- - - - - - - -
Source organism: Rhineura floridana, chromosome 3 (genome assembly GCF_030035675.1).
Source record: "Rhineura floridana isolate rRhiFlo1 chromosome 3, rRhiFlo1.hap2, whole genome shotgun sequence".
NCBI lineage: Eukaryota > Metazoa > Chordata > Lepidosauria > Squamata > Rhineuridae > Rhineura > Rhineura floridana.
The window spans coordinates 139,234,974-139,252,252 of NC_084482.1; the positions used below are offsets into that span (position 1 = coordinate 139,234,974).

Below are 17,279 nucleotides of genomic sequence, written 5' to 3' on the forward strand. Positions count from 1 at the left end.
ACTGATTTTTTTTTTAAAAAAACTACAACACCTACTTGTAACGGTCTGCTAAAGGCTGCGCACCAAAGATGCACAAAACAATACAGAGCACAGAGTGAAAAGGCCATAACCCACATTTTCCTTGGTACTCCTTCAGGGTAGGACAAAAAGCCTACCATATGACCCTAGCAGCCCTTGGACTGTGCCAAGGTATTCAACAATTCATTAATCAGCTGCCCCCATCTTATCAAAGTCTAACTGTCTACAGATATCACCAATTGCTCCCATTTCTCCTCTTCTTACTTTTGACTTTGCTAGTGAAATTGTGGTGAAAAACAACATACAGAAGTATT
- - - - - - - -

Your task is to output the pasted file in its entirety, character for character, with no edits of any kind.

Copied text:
Source organism: Rhineura floridana, chromosome 3 (genome assembly GCF_030035675.1).
Source record: "Rhineura floridana isolate rRhiFlo1 chromosome 3, rRhiFlo1.hap2, whole genome shotgun sequence".
NCBI lineage: Eukaryota > Metazoa > Chordata > Lepidosauria > Squamata > Rhineuridae > Rhineura > Rhineura floridana.
The window spans coordinates 139,234,974-139,252,252 of NC_084482.1; the positions used below are offsets into that span (position 1 = coordinate 139,234,974).

Below are 17,279 nucleotides of genomic sequence, written 5' to 3' on the forward strand. Positions count from 1 at the left end.
ACTGATTTTTTTTTTAAAAAAACTACAACACCTACTTGTAACGGTCTGCTAAAGGCTGCGCACCAAAGATGCACAAAACAATACAGAGCACAGAGTGAAAAGGCCATAACCCACATTTTCCTTGGTACTCCTTCAGGGTAGGACAAAAAGCCTACCATATGACCCTAGCAGCCCTTGGACTGTGCCAAGGTATTCAACAATTCATTAATCAGCTGCCCCCATCTTATCAAAGTCTAACTGTCTACAGATATCACCAATTGCTCCCATTTCTCCTCTTCTTACTTTTGACTTTGCTAGTGAAATTGTGGTGAAAAACAACATACAGAAGTATT